Before progressing with this lesson, it is strongly recommended that you have a firm grasp of fraction multiplication. Dividing fractions relies on it. So, please review our lesson on fraction multiplication before moving on with the sections below.
esson: Multiplying Fractions
Say you found $20 and you wanted to equally share your finding with three friends. If the four of you were to take an equal portion of the $20, each of you would receive $20/4 or $5. Twenty divided by four… It is an easy problem.
However, if you asked yourself ‘How many 50-cent pieces are there in $20?” it would lead to a harder problem, mathematically speaking.
The problem demands that we divide the 20 by a 1/2 dollar.
In the section Example 1, we will see how to mathematically perform this task.
To divide fractions, carry out these two steps.
Here is our first example:
Following our steps, first we must first take the reciprocal of the second fraction.
We can see that 2 divided by 1 is 2. So, our problem is now…
This answers our question from our previous section. There are 40 half-dollars in $20.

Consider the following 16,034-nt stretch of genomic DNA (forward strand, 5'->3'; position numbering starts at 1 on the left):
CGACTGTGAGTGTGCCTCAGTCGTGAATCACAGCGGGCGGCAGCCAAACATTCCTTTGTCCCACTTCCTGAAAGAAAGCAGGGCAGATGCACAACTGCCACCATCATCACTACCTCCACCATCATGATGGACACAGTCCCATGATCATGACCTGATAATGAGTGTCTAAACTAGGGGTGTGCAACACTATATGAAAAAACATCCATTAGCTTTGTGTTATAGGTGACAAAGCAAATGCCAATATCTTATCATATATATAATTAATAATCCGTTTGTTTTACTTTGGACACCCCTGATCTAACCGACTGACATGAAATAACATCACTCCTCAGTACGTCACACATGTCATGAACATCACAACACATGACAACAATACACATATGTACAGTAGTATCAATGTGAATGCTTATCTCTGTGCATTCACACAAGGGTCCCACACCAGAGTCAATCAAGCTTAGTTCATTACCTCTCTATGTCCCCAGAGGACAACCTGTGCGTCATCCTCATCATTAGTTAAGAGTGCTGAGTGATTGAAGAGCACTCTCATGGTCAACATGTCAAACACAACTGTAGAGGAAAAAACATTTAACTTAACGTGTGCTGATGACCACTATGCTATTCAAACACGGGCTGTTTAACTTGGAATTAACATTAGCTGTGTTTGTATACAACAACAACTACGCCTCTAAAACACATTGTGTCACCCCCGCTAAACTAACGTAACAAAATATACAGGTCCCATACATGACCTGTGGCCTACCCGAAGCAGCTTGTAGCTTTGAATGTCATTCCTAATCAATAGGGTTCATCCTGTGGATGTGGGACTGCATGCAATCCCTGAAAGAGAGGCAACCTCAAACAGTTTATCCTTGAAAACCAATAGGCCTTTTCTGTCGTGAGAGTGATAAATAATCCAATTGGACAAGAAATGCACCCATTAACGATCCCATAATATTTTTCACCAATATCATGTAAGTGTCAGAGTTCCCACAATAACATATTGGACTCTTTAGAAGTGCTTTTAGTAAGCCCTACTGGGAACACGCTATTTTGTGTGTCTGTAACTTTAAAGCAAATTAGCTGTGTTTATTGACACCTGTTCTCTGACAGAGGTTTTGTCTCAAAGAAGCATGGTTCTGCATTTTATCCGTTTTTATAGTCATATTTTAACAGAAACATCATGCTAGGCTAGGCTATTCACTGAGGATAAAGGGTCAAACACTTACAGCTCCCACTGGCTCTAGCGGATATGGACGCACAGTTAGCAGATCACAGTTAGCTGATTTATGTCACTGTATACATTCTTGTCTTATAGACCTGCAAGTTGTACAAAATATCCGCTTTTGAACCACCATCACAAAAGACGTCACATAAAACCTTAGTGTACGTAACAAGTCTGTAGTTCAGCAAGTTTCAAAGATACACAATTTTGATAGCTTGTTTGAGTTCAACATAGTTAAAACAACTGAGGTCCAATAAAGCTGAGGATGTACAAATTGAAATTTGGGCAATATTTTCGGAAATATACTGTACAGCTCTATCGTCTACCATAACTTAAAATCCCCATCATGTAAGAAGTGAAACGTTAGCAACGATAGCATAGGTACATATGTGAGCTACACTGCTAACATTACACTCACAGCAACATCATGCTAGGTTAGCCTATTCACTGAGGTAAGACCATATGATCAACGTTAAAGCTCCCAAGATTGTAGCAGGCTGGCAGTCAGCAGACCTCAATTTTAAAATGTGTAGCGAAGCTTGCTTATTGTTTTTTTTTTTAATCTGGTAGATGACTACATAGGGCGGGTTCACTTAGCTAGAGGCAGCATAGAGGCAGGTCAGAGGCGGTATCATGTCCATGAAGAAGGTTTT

Here is our second exmaple.
The Steps tell us to: 1) take the reciprocal of the second fraction and 2) switch to multiplication.
Now, we will reduce. Starting with the 12 and 32, we get this.
Now, we can reduce the 42 and the 35.
We can still reduce some more. Look at the 6 and 8. They can both be divided by 2 because they are even numbers.
Since no remaining numerator has any factor in common with any remaining denominator, we need to multiply across to obtain the solution.
So far, we have seen examples that describe how to perform tasks that lead to correct answers. However, it is worth mentioning the mathematics behind this process. Why? Mathematics is more than about mindlessly following tasks. Knowing why it works is important for deep understanding of this topic and all of mathematics.
Here is a problem.
This horizontal layout can be changed to a vertical layout, like so because a fraction is really a division problem.
To simplify the fraction in the denominator of our compound fraction (the 1/6), we can multiply it by its reciprocal, which is 6/1. However, if we multiply the bottom of a fraction by 6/1, then we must also multiply the numerator by the same quantity. Doing so maintains the value of our complex fraction.
So, let us now multiply both the numerator and the denominator of our compound fraction by 6/1.
Cleaning up the denominator, we get…
It is clear now that when we place our original problem next to this result, we can see that our Two-Step Process is accurate.
We can see that a division problem can be altered to a multiplication problem if we flip the second fraction.
Since we only wanted to understand the underlying process behind the steps, we will stop here. [The final answer is 4.]
Use this instructional video to learn how to divide fractions.
ideo: Dividing Fractions
Use this interactive quiz to determine if you can divide fractions.
uiz: Dividing Fractions